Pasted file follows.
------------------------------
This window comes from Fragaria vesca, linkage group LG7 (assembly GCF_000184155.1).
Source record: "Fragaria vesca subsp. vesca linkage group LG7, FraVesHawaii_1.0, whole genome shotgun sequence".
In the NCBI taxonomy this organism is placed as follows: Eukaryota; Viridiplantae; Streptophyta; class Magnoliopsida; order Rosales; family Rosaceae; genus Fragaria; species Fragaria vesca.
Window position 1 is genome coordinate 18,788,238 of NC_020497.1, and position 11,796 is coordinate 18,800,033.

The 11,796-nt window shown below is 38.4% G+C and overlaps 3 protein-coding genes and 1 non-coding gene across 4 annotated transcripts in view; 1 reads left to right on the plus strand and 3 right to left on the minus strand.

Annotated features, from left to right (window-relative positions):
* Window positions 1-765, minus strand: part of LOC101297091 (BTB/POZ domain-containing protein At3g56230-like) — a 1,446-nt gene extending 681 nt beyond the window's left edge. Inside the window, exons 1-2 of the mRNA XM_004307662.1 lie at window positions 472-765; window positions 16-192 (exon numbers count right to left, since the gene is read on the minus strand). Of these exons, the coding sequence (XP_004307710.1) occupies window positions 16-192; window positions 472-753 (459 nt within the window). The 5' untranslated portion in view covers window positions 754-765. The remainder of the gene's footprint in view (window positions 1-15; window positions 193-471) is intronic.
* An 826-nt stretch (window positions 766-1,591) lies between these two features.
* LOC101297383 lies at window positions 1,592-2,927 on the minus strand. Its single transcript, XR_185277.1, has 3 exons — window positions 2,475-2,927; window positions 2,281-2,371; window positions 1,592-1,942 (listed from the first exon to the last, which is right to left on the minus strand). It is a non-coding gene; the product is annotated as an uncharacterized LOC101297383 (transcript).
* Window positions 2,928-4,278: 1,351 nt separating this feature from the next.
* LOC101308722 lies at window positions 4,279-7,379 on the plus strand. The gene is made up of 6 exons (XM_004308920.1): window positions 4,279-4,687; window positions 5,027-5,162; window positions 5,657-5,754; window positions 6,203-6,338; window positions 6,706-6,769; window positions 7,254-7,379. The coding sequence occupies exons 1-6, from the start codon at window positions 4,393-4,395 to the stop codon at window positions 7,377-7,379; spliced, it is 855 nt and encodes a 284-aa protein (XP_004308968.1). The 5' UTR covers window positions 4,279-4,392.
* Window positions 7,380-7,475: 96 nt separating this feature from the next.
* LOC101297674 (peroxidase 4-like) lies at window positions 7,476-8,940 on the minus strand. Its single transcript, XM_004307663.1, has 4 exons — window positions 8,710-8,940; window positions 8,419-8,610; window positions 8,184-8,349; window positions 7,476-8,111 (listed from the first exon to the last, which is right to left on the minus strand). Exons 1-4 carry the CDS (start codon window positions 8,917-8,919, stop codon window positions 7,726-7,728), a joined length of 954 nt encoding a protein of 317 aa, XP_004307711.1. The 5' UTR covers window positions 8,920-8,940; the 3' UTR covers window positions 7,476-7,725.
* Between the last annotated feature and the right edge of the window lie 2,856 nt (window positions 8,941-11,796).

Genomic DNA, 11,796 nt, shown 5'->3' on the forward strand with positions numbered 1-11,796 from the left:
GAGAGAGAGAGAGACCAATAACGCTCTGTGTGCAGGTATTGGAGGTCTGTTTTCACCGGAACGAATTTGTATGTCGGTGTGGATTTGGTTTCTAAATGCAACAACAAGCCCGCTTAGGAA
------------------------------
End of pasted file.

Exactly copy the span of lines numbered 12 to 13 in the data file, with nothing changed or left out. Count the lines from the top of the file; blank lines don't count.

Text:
* Window positions 7,380-7,475: 96 nt separating this feature from the next.
* LOC101297674 (peroxidase 4-like) lies at window positions 7,476-8,940 on the minus strand. Its single transcript, XM_004307663.1, has 4 exons — window positions 8,710-8,940; window positions 8,419-8,610; window positions 8,184-8,349; window positions 7,476-8,111 (listed from the first exon to the last, which is right to left on the minus strand). Exons 1-4 carry the CDS (start codon window positions 8,917-8,919, stop codon window positions 7,726-7,728), a joined length of 954 nt encoding a protein of 317 aa, XP_004307711.1. The 5' UTR covers window positions 8,920-8,940; the 3' UTR covers window positions 7,476-7,725.